Hydroxyurea improves spatial memory and cognitive plasticity in mice and has a mild effect on these parameters in a down syndrome mouse model

Rebecca Deering Brose, Alena Savonenko, Benjamin Devenney, Kirby D. Smith, Roger H. Reeves

Research output: Contribution to journalArticle

Abstract

Down syndrome (DS), a genetic disorder caused by partial or complete triplication of chromosome 21, is the most common genetic cause of intellectual disability. DS mouse models and cell lines display defects in cellular adaptive stress responses including autophagy, unfolded protein response, and mitochondrial bioenergetics. We tested the ability of hydroxyurea (HU), an FDA-approved pharmacological agent that activates adaptive cellular stress response pathways, to improve the cognitive function of Ts65Dn mice. The chronic HU treatment started at a stage when early mild cognitive deficits are present in this model (∼3 months of age) and continued until a stage of advanced cognitive deficits in untreated mice (∼5-6 months of age). The HU effects on cognitive performance were analyzed using a battery of water maze tasks designed to detect changes in different types of memory with sensitivity wide enough to detect deficits as well as improvements in spatial memory. The most common characteristic of cognitive deficits observed in trisomic mice at 5-6 months of age was their inability to rapidly acquire new information for long-term storage, a feature akin to episodic-like memory. On the background of severe cognitive impairments in untreated trisomic mice, HU-treatment produced mild but significant benefits in Ts65Dn by improving memory acquisition and short-term retention of spatial information. In control mice, HU treatment facilitated memory retention in constant (reference memory) as well as time-variant conditions (episodic-like memory) implicating a robust nootropic effect. This was the first proof-of-concept study of HU treatment in a DS model, and indicates that further studies are warranted to assess a window to optimize timing and dosage of the treatment in this pre-clinical phase. Findings of this study indicate that HU has potential for improving memory retention and cognitive flexibility that can be harnessed for the amelioration of cognitive deficits in normal aging and in cognitive decline (dementia) related to DS and other neurodegenerative diseases.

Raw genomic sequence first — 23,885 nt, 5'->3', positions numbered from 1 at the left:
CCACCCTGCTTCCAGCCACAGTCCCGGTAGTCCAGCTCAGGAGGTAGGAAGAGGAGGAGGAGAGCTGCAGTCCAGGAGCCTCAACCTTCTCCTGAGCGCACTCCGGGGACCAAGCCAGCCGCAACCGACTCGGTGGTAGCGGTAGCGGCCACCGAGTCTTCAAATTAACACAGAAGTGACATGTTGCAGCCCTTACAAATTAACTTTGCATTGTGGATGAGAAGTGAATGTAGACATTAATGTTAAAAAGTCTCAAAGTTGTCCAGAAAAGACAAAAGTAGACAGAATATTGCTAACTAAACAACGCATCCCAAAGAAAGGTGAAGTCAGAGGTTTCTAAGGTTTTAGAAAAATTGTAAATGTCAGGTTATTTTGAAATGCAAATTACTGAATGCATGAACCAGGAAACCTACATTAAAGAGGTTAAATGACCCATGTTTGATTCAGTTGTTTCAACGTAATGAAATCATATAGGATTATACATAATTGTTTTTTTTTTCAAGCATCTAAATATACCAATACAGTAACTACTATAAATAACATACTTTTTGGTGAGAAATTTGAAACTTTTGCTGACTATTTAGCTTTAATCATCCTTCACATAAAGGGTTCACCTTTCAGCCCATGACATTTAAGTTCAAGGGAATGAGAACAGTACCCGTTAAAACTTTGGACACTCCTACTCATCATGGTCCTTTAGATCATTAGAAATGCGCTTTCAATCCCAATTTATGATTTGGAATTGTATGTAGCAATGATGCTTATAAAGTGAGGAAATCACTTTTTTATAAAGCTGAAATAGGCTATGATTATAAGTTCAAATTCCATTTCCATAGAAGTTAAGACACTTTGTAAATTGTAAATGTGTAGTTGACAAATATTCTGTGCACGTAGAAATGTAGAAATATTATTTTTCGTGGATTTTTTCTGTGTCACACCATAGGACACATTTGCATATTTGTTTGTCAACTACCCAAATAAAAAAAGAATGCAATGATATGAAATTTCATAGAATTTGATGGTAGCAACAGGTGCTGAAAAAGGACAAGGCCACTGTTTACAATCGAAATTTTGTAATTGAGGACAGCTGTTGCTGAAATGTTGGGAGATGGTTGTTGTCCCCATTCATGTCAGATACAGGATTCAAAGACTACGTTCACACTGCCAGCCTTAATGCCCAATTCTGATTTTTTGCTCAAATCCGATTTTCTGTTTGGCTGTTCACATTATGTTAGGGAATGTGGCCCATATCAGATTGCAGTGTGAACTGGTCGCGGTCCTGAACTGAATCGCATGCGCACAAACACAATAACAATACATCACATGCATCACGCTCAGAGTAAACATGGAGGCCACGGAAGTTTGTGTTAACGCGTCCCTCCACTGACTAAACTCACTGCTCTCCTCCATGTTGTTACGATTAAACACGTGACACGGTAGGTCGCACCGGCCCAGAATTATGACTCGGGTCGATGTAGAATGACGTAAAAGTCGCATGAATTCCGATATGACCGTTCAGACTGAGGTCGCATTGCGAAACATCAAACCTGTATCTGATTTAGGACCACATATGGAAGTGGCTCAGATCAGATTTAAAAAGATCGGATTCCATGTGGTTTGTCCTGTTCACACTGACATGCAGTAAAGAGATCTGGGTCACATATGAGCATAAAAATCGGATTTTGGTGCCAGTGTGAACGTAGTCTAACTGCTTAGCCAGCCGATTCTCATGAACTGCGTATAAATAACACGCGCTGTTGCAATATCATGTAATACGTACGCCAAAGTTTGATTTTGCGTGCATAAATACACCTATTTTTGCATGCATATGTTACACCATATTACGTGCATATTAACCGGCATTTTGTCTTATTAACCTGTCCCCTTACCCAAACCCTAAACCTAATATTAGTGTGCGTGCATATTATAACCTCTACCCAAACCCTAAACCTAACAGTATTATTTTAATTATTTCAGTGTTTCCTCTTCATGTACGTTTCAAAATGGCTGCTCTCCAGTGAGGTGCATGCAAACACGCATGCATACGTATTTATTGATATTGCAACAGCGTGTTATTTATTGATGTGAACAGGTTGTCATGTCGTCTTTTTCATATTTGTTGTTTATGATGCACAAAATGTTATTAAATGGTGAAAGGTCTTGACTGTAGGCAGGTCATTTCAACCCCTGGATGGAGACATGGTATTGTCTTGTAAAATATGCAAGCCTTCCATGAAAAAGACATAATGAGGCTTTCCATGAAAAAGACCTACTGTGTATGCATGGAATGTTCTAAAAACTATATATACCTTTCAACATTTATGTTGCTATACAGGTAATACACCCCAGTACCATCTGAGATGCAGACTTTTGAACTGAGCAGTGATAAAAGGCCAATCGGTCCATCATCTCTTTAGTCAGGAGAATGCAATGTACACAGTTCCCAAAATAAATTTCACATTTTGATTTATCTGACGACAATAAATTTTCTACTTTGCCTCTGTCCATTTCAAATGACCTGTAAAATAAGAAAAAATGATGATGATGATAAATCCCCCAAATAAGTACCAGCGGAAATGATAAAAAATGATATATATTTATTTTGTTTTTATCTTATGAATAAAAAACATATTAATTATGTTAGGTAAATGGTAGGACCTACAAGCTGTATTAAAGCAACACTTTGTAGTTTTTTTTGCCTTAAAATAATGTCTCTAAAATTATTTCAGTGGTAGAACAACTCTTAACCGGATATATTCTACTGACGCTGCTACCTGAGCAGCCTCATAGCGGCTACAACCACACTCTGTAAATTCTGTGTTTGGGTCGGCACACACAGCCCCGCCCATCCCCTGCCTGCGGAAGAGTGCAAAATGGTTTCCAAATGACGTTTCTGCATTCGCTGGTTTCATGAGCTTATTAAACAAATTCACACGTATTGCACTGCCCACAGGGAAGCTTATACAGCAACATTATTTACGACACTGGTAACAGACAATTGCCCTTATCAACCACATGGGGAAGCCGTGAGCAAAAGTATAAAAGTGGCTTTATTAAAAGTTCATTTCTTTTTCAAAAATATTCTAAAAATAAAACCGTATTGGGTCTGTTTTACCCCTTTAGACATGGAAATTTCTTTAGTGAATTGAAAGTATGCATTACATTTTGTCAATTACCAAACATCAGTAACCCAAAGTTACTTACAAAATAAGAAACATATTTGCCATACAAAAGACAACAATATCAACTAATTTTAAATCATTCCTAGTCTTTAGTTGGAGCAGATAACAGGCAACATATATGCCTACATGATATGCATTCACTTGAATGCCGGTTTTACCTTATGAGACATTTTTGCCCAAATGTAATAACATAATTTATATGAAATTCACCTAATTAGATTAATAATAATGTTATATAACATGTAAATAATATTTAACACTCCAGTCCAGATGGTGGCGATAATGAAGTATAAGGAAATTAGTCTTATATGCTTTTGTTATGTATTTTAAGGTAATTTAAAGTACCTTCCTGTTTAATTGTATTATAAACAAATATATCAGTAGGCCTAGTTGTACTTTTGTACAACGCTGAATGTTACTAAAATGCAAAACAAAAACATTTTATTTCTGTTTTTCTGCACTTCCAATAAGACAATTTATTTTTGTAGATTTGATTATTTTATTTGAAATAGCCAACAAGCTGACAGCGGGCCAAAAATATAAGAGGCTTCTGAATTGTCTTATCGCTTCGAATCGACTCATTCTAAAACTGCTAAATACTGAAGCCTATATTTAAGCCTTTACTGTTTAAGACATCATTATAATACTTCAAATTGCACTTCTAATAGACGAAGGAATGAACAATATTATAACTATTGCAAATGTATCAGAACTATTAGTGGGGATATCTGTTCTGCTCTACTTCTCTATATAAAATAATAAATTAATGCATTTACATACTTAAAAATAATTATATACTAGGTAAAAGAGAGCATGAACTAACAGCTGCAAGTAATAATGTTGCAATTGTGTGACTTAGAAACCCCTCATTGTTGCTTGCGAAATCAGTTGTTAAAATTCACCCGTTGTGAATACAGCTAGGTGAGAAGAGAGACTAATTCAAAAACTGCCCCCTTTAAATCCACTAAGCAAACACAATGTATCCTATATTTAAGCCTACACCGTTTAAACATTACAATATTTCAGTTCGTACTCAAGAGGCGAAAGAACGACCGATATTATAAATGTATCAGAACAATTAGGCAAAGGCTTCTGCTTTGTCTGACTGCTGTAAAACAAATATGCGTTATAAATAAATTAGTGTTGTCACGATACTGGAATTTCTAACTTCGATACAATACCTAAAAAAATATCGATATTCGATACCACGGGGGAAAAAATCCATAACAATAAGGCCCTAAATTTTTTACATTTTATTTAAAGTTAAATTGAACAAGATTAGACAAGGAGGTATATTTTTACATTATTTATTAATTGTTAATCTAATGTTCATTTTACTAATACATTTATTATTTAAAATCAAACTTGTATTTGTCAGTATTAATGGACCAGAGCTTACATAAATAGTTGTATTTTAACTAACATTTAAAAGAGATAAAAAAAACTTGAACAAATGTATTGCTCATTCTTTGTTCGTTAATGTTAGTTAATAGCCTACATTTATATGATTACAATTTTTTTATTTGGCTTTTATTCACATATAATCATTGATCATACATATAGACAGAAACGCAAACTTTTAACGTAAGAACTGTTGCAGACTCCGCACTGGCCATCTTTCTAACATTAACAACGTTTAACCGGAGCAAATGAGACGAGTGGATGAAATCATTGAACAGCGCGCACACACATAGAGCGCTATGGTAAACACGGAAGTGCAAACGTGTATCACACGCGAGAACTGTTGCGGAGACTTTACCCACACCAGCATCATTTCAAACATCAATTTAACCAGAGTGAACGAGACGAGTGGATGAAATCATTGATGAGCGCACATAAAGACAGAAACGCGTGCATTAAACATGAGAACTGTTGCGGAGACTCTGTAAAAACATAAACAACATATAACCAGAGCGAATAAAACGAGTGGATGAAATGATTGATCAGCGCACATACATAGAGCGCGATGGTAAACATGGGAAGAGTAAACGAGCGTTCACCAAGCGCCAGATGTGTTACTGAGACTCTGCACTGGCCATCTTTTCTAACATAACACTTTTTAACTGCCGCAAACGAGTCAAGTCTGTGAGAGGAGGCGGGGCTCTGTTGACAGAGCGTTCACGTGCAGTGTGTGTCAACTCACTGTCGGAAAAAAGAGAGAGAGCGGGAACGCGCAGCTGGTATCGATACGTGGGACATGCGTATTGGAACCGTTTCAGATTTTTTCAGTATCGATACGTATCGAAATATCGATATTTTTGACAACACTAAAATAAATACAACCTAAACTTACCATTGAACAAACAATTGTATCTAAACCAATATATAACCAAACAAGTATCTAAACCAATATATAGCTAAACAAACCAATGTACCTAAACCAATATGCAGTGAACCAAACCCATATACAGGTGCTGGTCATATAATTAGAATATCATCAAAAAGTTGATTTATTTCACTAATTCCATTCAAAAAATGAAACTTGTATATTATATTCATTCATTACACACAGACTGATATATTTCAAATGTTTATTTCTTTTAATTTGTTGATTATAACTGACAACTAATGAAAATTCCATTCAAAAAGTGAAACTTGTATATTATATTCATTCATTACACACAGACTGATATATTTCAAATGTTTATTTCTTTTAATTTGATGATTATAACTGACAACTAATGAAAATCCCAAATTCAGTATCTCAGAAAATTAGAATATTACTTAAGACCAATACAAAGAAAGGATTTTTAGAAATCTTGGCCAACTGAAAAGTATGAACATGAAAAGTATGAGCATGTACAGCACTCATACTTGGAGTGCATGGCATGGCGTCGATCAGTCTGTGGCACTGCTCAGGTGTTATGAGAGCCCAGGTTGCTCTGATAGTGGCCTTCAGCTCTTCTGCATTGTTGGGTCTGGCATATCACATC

Original languageEnglish (US)
Article number096
JournalFrontiers in Aging Neuroscience
Volume11
Issue numberMAY
DOIs
StatePublished - Jan 1 2019

Fingerprint

Hydroxyurea
Down Syndrome
Episodic Memory
Nootropic Agents
Unfolded Protein Response
Chromosomes, Human, Pair 21
Inborn Genetic Diseases
Aptitude
Autophagy
Spatial Memory
Short-Term Memory
Intellectual Disability
Neurodegenerative Diseases
Cognition
Energy Metabolism
Dementia
Pharmacology
Cell Line
Water
Retention (Psychology)

Keywords

  • Adaptive stress response
  • Down syndrome
  • Episodic-like memory
  • Hydroxyurea
  • Neurodegeneration
  • Nootropic effect
  • Reference memory
  • Trisomy

ASJC Scopus subject areas

  • Aging
  • Cognitive Neuroscience

Cite this

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title = "Hydroxyurea improves spatial memory and cognitive plasticity in mice and has a mild effect on these parameters in a down syndrome mouse model",